"The Appalachian Trail Conservancy needs volunteers to staff its visitor center at Children's Lake in Boiling Springs, Cumberland County. ... The ATC trains the volunteers and then expects them to work three-hour shifts on weekends and holidays, when staff generally is not in the center, which is also a regional office of the ATC." This all according to the Marcus Schneck article titled "Appalachian Trail Conservancy seeking volunteers for Boiling Springs center" appearing on the Patriot-News web site on 18 January 2013. Go sign up. It'll be fun.

Hier's Body at Tricorner Knob Shelter Identified

"Park rangers ID hiker's body found in Appalachian Trail shelter"" is the title of a story on the WATE.COM channel 6 television station web site. Posted on 18 January 2013, the story reports the identification of the hiker as Mr. Richard Lemarr, age 50, of Knoxville, Tenn. His body had been found in the Tricorner Knob Shelter on Wednesday, 16 January. Lemarr had left Newfound Gap on the previous Saturday morning intending on hiking the 30 miles to Davenport Gap in North Carolina. Rest in peace.

Sunday, May 20, 2012

Buzz Trexler's Hike in the Smokies

A series of entertaining, interesting stories about preparing for and then hiking though the Great Smoky Mountains National Park on the Appalachian Trail. Somewhat inspired by Bill Bryson's book, Buzz Trexler -- the managing editor at The Maryville (TN) Daily Times -- tells us how he and a few buddies fared out there on a very crowded section of Trail.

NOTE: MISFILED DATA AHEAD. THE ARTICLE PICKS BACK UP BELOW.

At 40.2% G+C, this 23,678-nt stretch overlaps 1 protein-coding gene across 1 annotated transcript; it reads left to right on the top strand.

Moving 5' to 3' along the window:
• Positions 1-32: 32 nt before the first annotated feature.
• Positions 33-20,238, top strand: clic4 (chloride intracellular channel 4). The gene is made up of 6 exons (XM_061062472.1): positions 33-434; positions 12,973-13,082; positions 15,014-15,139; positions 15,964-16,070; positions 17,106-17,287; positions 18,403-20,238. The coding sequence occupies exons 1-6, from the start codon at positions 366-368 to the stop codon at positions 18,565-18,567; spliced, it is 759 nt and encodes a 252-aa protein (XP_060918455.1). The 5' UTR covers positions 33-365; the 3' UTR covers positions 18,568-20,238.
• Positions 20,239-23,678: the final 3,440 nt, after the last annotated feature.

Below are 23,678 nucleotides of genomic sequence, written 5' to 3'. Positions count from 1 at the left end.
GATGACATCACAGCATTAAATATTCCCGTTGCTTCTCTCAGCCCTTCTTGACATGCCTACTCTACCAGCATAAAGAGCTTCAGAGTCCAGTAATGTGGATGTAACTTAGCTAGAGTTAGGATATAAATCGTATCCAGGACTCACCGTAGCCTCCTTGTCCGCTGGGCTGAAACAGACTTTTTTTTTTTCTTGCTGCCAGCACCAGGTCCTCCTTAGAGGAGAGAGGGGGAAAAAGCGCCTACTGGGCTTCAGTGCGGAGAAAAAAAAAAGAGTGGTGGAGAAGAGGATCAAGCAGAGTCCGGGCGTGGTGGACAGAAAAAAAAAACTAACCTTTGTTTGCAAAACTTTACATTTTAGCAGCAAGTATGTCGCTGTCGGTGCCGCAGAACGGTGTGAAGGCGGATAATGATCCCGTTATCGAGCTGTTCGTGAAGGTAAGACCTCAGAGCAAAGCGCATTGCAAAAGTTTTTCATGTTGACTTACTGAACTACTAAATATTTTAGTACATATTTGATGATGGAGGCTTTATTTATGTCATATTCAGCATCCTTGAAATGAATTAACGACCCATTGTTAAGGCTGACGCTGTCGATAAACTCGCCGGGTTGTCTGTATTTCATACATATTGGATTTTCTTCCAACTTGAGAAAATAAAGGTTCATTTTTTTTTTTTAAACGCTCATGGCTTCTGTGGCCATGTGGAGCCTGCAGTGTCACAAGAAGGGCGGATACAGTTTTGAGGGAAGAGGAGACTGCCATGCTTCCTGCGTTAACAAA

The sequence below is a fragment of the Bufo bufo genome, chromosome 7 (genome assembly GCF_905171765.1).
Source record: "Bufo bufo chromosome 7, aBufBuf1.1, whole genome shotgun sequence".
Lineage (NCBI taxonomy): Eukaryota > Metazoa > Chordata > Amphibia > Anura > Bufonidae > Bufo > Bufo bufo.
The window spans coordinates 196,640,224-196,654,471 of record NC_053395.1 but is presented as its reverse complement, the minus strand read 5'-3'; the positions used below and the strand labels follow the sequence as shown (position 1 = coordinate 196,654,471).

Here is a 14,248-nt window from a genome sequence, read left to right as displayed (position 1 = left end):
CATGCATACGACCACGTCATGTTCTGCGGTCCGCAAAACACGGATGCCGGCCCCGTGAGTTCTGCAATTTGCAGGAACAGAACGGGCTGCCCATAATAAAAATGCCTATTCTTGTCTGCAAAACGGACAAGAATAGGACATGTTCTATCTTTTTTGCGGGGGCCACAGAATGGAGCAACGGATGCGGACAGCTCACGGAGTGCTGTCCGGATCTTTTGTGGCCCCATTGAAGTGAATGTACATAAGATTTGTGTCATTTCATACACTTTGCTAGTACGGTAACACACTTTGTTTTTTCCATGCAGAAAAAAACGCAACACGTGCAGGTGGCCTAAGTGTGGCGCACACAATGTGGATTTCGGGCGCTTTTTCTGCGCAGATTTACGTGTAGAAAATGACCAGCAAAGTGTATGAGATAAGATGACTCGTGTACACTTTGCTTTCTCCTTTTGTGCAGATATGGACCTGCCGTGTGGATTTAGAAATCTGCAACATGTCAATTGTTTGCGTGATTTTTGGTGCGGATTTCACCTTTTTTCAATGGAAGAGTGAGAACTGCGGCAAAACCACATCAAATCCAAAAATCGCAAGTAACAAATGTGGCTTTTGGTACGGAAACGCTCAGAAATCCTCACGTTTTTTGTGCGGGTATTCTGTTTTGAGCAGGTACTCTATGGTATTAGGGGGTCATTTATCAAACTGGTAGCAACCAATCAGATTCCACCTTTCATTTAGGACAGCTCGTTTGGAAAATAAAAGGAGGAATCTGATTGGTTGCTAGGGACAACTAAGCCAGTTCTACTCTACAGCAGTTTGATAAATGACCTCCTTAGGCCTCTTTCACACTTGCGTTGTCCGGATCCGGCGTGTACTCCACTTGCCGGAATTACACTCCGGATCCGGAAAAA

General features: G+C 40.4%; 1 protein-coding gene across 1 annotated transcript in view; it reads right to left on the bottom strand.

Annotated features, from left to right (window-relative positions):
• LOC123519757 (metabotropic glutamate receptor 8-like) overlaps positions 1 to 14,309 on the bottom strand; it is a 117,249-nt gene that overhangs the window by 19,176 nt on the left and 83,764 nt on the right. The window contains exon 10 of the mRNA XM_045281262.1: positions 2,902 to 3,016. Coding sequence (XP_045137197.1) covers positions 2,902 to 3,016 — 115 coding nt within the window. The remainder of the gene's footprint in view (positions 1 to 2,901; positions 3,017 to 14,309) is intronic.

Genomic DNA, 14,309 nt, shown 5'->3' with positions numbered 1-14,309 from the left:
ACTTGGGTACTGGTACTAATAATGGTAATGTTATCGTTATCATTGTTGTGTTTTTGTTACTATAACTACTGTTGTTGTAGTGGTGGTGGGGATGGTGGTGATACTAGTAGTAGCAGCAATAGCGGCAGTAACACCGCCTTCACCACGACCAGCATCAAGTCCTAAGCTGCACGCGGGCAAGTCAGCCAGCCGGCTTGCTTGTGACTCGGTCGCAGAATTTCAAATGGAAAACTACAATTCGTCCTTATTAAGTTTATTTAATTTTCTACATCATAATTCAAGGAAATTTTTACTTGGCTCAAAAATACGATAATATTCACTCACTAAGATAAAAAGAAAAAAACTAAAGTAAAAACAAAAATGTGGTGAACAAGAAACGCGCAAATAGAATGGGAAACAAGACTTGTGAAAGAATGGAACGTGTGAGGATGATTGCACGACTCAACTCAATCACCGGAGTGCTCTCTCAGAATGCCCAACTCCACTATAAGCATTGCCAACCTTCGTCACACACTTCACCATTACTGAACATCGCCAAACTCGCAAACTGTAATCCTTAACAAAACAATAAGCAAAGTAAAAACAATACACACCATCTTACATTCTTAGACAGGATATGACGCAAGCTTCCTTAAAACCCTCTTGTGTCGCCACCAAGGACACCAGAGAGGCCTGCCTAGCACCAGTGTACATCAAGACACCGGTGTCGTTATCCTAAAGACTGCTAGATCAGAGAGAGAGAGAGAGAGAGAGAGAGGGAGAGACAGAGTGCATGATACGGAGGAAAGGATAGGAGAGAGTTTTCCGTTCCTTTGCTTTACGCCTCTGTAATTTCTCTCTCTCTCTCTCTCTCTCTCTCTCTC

I found these stories, the preliminaries and those from the actual trip itself, all good reads. You will, too. If Trexler ever writes a hiking memoir, I think it'll be very well received.

So, then, here are links to the stories:

Pre-WalkColumns:
"A Walk in the Smokies" columns:

Triple Crown for Hough and Hunsicker

The title "Idaho couple hikes 3 major National Scenic Trails amid romance" kind of tells it all for the article by Rich Landers of the Spokesman-Review which appears in the 17 May 2012 Tri-City Herald from Kennewick, WA.

Phil Hough and Deb Hunsicker hiked the AT in 1997, the PCT a couple years later, and the CDT in 3 sections during 2008, 2009 and 2010. Best part: they still like each other. About the AT,
"The AT is by far the most sociable trail," Hough said. "It has more people and more of a trail culture. It's been around longer and has hostels and businesses geared to hikers. It's a good place to cut your teeth on long-distance hiking because the infrastructure makes it more forgiving."

Mountains might be bigger in the West, but the trails are steeper on the AT. "They didn't know how to make switchbacks when the AT was built," he said. "It wasn't designed to accommodate stock animals. You find more ruts, roots and mud. It takes as much time to hike 2,100 miles on the AT as it does for 2,700 miles on the PCT.